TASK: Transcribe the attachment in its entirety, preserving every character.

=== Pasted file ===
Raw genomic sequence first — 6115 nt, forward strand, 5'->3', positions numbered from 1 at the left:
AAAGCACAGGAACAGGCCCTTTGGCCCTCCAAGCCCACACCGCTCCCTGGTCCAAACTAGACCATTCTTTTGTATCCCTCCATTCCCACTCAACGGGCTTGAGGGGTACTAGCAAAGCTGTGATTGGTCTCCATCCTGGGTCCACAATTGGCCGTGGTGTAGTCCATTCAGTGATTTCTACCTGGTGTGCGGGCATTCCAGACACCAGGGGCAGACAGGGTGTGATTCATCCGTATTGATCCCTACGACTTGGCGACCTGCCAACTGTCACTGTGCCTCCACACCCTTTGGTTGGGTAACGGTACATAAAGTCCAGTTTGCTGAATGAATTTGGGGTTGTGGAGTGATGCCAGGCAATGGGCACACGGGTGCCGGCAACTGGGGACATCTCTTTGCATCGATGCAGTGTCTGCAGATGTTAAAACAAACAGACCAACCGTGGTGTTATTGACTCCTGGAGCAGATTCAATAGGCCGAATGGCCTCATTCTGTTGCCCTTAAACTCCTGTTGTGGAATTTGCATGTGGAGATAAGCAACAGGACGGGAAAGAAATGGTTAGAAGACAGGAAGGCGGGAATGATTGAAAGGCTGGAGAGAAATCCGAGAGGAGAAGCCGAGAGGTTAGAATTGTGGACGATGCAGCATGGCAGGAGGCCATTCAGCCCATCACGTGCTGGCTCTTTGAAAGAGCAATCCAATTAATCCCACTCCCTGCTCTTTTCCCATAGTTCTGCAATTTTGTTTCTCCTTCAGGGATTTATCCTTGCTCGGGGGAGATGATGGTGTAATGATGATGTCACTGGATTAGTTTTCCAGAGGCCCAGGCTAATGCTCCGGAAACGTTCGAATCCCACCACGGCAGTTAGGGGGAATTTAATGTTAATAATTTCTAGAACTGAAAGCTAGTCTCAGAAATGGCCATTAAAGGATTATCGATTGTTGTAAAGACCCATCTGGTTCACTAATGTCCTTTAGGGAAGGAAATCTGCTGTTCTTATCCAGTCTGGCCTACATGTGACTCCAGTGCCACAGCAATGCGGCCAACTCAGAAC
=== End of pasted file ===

Raw genomic sequence first — 6115 nt, forward strand, 5'->3', positions numbered from 1 at the left:
AAAGCACAGGAACAGGCCCTTTGGCCCTCCAAGCCCACACCGCTCCCTGGTCCAAACTAGACCATTCTTTTGTATCCCTCCATTCCCACTCAACGGGCTTGAGGGGTACTAGCAAAGCTGTGATTGGTCTCCATCCTGGGTCCACAATTGGCCGTGGTGTAGTCCATTCAGTGATTTCTACCTGGTGTGCGGGCATTCCAGACACCAGGGGCAGACAGGGTGTGATTCATCCGTATTGATCCCTACGACTTGGCGACCTGCCAACTGTCACTGTGCCTCCACACCCTTTGGTTGGGTAACGGTACATAAAGTCCAGTTTGCTGAATGAATTTGGGGTTGTGGAGTGATGCCAGGCAATGGGCACACGGGTGCCGGCAACTGGGGACATCTCTTTGCATCGATGCAGTGTCTGCAGATGTTAAAACAAACAGACCAACCGTGGTGTTATTGACTCCTGGAGCAGATTCAATAGGCCGAATGGCCTCATTCTGTTGCCCTTAAACTCCTGTTGTGGAATTTGCATGTGGAGATAAGCAACAGGACGGGAAAGAAATGGTTAGAAGACAGGAAGGCGGGAATGATTGAAAGGCTGGAGAGAAATCCGAGAGGAGAAGCCGAGAGGTTAGAATTGTGGACGATGCAGCATGGCAGGAGGCCATTCAGCCCATCACGTGCTGGCTCTTTGAAAGAGCAATCCAATTAATCCCACTCCCTGCTCTTTTCCCATAGTTCTGCAATTTTGTTTCTCCTTCAGGGATTTATCCTTGCTCGGGGGAGATGATGGTGTAATGATGATGTCACTGGATTAGTTTTCCAGAGGCCCAGGCTAATGCTCCGGAAACGTTCGAATCCCACCACGGCAGTTAGGGGGAATTTAATGTTAATAATTTCTAGAACTGAAAGCTAGTCTCAGAAATGGCCATTAAAGGATTATCGATTGTTGTAAAGACCCATCTGGTTCACTAATGTCCTTTAGGGAAGGAAATCTGCTGTTCTTATCCAGTCTGGCCTACATGTGACTCCAGTGCCACAGCAATGCGGCCAACTCAGAAC